Today is October 18, 1964. Patricia and I are returning from a command performance with one of my heroes — Lieutenant General Victor Krulak “Brute” — the commanding general of the largest field command in the US Marine Corps.
The last four days have been exhilarating, exhausting and a whirlwind of interviews, appearances, and more, all unyielding to my attempts of wanting to focus on getting ready for the Olympic marathon.
My marathon preparation is in direct conflict with my Olympic 10k victory. My feelings are simple: Just let me focus on the marathon, and I have a chance to medal.
Trying to focus on the marathon, I find myself in a constant state of bewilderment with my frustrations, followed by low blood sugar episodes. Finally, I decide just relaxing and accepting an agenda I have no control over is my best decision.
It proved to be an incredible learning experience of humility and compassion.
One such experience was when a gentleman said, “I congratulate you on winning the Olympic 10,000 meters. But I am most proud of you and honored by you being a US Marine. It was the Marines that saved my family during World War II. I salute you.”
His words humbled me and placed my Olympic gold medal and the upcoming Olympic marathon in their respected places.
I also experienced Japan’s omotenashi (hospitality). I met some local people and saw others who were so courteous, helpful and polite. Their compassion was like a sacredness. They reminded me of Lakota elders who contained and controlled their pain, still showing respect to others.
When astronaut Col. John Glenn challenged me to a race saying, “If I can’t beat you riding my motorcycle, I reserve the right to use my spaceship.” It brought laughter and comfort; but the need to prepare for the marathon still lingered.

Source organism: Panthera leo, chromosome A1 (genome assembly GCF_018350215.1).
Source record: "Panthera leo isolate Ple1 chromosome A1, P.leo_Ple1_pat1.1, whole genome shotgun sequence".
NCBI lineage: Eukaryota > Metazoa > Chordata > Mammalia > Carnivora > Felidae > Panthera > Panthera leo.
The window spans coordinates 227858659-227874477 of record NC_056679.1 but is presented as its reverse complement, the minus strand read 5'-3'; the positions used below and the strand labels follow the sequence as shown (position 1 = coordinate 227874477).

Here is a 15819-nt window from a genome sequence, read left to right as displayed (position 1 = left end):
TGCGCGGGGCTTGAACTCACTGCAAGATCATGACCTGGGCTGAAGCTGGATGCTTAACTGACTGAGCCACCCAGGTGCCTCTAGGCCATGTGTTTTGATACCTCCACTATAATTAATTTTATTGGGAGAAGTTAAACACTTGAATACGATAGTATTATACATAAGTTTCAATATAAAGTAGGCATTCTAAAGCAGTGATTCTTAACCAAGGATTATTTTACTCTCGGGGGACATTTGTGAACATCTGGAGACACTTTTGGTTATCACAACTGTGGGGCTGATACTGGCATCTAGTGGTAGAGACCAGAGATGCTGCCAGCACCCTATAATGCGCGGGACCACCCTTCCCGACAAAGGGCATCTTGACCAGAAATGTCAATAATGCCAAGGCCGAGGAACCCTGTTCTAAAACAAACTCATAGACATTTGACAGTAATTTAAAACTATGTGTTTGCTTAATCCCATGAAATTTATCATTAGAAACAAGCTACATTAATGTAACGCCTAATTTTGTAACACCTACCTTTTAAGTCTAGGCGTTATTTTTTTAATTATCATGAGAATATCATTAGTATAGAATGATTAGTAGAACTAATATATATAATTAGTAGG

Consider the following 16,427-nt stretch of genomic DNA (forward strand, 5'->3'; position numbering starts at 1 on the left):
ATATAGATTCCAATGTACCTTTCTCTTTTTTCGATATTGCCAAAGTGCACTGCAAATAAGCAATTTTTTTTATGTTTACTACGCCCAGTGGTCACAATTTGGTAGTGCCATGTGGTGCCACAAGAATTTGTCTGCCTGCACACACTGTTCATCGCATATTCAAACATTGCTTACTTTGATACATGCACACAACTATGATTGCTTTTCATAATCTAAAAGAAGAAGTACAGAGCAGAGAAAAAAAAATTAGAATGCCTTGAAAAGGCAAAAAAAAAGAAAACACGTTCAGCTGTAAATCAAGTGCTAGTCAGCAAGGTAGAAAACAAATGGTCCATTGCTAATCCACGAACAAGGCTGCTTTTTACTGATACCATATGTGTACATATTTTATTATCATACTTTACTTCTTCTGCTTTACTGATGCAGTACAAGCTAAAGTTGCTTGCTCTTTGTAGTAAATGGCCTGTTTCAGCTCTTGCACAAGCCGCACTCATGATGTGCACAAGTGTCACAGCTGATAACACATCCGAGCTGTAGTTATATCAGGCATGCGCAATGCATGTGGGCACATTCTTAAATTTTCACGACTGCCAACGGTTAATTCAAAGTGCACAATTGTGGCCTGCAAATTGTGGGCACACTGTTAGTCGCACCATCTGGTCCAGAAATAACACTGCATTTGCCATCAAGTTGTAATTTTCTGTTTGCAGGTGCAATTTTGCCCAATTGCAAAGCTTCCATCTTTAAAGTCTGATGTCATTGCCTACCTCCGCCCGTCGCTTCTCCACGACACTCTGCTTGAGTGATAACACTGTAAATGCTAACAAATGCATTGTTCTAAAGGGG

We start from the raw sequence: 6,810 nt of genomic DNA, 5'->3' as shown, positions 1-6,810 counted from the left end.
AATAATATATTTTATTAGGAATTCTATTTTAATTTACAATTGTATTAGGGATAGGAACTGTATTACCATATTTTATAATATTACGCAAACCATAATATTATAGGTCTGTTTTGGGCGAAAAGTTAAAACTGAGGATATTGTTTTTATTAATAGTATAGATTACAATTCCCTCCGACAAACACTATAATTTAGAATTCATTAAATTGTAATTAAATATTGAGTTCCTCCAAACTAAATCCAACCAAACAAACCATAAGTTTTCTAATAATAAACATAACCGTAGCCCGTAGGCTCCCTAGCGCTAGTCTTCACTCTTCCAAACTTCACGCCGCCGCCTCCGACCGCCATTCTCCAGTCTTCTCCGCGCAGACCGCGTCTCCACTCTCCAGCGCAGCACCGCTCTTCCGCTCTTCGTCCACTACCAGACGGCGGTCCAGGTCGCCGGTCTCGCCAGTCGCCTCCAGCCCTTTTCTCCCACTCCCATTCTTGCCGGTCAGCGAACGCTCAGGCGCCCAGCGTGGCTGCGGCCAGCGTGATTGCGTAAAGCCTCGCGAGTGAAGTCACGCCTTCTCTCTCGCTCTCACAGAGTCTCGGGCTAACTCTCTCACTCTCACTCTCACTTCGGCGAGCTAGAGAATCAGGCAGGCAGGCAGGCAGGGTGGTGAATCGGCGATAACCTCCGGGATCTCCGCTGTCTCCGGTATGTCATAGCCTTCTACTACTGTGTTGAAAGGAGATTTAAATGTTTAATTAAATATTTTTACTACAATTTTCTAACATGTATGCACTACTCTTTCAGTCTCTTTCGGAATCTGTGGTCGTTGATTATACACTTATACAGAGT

The wait is over. It is October 21, 1964: The day of the Olympic marathon. Patricia will have the best view in Tokyo to watch the marathon. She will be in an all-access US Marine jeep with her personal driver. He will follow the lead pack and also make stops at certain points along the way.
My plan is to start conservatively and be in the top ten at the halfway point, also called the turn-around point on the out and back course. Here, I will start to pick up the pace and hope to be in the top five at the 21 mile mark. The race starts there!
We are called to the starting line. 83,000 spectators are silent in anticipation. The command is given. The starter’s pistol fires. The Olympic marathon is underway.
Abebe Bikila, the agile Ethiopian, is the favorite. In 1960, running bare footed on the roads and cobblestone streets of Rome, he won the gold medal. He is expected to win today even though he had an emergency appendectomy six weeks ago.
Running according to plan, I am approaching the halfway point. Bikila makes the turn and begins to open a lead on Ron Clarke and Jim Hogan of Ireland. Doing a quick count, I am in ninth place. Right where I want to be.